In a traditional blockchain, scalability becomes hindered as more and more people perform transactions within that specific blockchain. However, on the Tangle, since every transaction verifies two other pending transactions, scalability rises with adoption. In other words, as more and more users perform transactions on the network, settlement times become much quicker: allowing for the rise of a true global network.
Through the use of sub-tangles that become interwoven with the main tangle at a later time, IOTA users are given the opportunity to perform offline transactions: a feature that, to this date, has remained unheard of. While many argue its usability, the offline transaction feature of IOTA’s tangle offers high promises for future application within many industries.
Carsten Stöcker, core IOTA developer, told Cointelegraph, “IOTA is the first permissionless distributed ledger that achieves scalability, making machine-to-machine payments for the IoT possible.”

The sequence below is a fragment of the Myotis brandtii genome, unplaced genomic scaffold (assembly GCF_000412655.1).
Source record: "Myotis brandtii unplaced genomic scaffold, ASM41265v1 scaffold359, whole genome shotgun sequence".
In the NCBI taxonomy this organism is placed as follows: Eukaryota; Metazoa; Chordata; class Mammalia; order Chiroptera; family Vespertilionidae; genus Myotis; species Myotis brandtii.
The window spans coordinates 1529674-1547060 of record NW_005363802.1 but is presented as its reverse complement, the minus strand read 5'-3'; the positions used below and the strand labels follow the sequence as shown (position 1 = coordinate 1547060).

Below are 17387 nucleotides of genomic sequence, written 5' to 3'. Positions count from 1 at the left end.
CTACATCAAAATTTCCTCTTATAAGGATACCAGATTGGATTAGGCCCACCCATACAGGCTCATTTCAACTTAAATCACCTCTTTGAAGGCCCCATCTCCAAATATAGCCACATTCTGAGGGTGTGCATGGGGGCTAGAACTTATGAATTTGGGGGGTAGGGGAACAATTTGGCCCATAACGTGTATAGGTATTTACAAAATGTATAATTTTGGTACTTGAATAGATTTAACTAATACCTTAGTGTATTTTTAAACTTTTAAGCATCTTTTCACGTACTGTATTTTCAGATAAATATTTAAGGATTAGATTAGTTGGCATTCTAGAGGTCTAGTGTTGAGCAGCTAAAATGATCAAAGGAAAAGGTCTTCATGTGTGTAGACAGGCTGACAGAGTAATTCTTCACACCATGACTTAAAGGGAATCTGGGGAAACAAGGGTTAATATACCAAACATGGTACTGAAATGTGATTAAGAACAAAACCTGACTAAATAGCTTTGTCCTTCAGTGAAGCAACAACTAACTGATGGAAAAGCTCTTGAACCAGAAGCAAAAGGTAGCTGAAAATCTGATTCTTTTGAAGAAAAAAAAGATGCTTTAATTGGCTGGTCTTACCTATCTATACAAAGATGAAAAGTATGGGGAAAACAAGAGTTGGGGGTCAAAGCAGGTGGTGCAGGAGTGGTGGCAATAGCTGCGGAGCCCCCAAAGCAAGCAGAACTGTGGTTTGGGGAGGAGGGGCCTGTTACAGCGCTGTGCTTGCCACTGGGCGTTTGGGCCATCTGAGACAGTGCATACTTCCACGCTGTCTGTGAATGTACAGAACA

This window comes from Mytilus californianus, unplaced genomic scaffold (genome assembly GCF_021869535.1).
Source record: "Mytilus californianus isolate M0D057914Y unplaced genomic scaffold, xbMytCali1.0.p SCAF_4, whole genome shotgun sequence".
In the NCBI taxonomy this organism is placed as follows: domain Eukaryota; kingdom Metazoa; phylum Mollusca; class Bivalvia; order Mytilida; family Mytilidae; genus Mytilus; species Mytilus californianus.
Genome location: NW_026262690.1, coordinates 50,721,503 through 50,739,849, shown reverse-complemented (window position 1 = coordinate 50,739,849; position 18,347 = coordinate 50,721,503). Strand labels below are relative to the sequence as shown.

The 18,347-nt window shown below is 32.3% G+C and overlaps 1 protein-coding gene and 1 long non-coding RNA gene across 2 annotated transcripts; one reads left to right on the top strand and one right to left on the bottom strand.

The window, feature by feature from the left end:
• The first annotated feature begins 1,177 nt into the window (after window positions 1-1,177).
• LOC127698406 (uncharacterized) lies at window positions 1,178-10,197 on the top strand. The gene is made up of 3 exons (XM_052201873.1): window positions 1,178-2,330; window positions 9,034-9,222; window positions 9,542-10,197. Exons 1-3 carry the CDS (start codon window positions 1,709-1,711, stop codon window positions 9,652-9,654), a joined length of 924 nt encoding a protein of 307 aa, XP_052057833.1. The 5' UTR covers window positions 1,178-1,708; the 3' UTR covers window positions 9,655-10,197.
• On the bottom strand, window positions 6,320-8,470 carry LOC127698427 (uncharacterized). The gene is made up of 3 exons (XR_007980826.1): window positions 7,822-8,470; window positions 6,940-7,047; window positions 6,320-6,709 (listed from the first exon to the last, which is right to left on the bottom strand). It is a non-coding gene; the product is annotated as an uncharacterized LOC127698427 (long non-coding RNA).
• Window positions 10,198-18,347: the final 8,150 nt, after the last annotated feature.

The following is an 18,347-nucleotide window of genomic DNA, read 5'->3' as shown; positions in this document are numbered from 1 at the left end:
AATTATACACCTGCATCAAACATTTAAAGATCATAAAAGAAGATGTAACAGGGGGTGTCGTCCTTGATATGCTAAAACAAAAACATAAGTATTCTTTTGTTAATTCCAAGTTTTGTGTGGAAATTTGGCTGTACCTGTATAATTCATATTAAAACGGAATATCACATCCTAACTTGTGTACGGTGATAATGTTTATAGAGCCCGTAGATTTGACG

Overall, it is clear to see that the IOTA project is an ambitious one indeed. Although its use-case may seem flakey to some, this is expected as many don’t truly understand how the Internet of Things will integrate itself into daily human life. IOTA is a cryptocurrency that, I believe, could completely revolutionize the way distributed ledger networks are implemented into mainstream adoption. Although its timeline seems far into the future, we must remember that the number of connected devices is exponentially growing every year, and as this progresses, a central and powerful network backbone becomes absolutely necessary.
I hope you enjoyed reading this article, and that it has given you greater insight into the vision and plan of the IOTA project as a whole.
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(Disclaimer: While this article does not serve to incentivize the purchase of IOTA of tokens, I will say that I do own some myself, and I have added them to my long-term portfolio. I have done this because I believe that IOTA will have a bright future, and I certainly want to be a part of it.)